To remove the candy from the seashells, I could licked them, till they are clean. But first of all this would have taken ages and it tasted not as good, as when I was a kid. So I soaked them in warm water for quite a while until the toffee was vanished into the water. I needed a box for the controller, the sensor and the three seashells to fit on top of it. An empty box of candy will do. Just cut a hole for the sensor to reach though. The controller, the sensor and the connection for the Neopixel get their own PCB prototype board. Now gluing the Neopixels and the seashells on the top of the box and connecting everything. I choose to power everything with a small USB powerbank, which is connected to the USB port of the Nano. Usually I would connect the power rails of the Neopixel stripe directly to the power source. But since this are only three pixels, I have no hard feelings about connecting it to the 5V output pin of the Arduino.




Neopixels 30 px/m
Arduino Nano
"Schleckmuschel" - Toffee in a seashell
Proximity sensor
PCB prototype boards
 Neopixel connectors

Demolition Man (1993)


Code @ bitbucket

Monday, March 16, 2020

The Glowing Heart


Friends of mine are about to celebrate their 50th anniversary. And both love colorful, blinking LEDs like I do. So I decided to make a glowing heart for them. Since I'm only creative but not an artist, I never wasted a thought about creating the heart shaped form for myself. After hours of research, I found a heart made of wooden branches, that fits my needs.

The build

I used a 60 LEDs / meter Neopixel strip. I figured out that if I placed them on the inner side of the heart, I'll need about 48-49 Pixels. Well, with a little overlap I can make it 50 to honor the 50th anniversary. Since the strip's adhesive tape won't stick on the wooden surface, I additionally fixed it with some thread. That took about 10 minutes. I put the controller in one of those electrical installation boxes.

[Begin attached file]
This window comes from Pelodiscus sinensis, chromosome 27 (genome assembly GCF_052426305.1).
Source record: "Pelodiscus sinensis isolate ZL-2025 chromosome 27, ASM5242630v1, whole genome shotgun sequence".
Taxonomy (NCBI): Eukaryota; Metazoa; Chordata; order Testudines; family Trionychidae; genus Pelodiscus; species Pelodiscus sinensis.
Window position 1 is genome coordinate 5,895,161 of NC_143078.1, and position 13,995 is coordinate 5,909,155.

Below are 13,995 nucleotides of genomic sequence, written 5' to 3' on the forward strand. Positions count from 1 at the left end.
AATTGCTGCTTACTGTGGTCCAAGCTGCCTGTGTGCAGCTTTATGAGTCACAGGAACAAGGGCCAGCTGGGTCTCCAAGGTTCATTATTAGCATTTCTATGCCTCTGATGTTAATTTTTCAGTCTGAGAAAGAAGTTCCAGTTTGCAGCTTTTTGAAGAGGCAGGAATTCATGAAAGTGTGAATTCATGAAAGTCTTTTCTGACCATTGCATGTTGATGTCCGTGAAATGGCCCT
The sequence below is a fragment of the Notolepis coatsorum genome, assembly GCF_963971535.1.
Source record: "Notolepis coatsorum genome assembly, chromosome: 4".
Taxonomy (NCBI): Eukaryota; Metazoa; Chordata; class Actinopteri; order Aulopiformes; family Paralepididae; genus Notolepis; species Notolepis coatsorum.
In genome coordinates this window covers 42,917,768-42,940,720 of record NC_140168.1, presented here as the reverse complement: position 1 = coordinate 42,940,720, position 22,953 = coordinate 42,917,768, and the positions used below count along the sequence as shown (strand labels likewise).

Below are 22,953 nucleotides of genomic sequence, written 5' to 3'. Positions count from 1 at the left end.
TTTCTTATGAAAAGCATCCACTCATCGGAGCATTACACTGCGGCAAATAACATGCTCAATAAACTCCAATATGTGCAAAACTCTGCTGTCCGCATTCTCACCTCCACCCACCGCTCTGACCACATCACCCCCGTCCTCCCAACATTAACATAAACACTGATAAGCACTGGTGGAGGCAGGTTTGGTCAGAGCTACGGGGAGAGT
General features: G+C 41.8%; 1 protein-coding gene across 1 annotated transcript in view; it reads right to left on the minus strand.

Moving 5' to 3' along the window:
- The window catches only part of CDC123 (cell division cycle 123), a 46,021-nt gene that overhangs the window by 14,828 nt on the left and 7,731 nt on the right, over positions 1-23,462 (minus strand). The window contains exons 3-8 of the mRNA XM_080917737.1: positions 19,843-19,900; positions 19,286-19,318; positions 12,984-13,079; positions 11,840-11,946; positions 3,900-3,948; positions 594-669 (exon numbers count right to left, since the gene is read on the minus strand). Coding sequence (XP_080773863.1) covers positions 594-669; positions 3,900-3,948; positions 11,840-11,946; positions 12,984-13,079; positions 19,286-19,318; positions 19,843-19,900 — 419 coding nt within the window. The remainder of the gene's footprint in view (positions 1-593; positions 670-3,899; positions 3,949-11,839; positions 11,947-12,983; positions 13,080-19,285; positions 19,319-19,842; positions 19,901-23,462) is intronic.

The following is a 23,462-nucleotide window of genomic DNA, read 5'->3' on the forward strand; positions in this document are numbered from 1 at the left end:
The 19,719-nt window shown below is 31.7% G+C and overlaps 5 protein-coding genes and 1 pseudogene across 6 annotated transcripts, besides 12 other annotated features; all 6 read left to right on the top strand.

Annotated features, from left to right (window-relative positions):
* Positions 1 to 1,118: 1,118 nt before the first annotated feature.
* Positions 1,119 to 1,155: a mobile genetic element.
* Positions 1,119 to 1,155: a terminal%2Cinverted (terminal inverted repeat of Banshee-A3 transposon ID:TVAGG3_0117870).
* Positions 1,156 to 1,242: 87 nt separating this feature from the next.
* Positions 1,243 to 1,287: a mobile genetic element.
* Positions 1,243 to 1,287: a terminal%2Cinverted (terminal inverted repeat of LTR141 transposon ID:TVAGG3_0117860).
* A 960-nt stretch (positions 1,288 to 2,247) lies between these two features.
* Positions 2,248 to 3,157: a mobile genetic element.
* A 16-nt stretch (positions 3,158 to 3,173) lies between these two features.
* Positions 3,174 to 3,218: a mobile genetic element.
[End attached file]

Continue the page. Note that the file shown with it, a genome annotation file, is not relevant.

The Programming

I thought about using an ESP as a controller, but it shouldn't be too fancy. So I used an Arduino Nano. That limits the program to a few kbs. So I made ten different animations. Tried to be very efficient and flexible. The animation, I'm most proud of is the beating heart. I tried to use real heartbeat timings for this. And since the 50th anniversary is also called the golden wedding, I made three modes with only golden colors. And to change the modes, I implemented a push-button.
One of the modes is quite special. I made an animation, that simulates a heartbeat. For this I investigated how the correct timing for the heartbeat is and tried to implement it as accurately, as I can. Which worked out pretty well.


The parts

Wooden heart (a similar one)
60 LED/m Neopixel strip
Electrical installation box
Arduino Nano
PCB prototyping board



Source Code


The couple is quite happy with the present. In fact, after three month they are still enjoying it - which is longer than most of my relationships last.

Thursday, January 2, 2020

Elegoo Robot Mini Car - a review


Elegoo Industries contacted me and asked me if they should send me one of their toy-robots and I could do a review of it. I agreed under the condition, that I would do an honest review. They agreed and sent me the Elegoo Robot Mini car.

The Assembly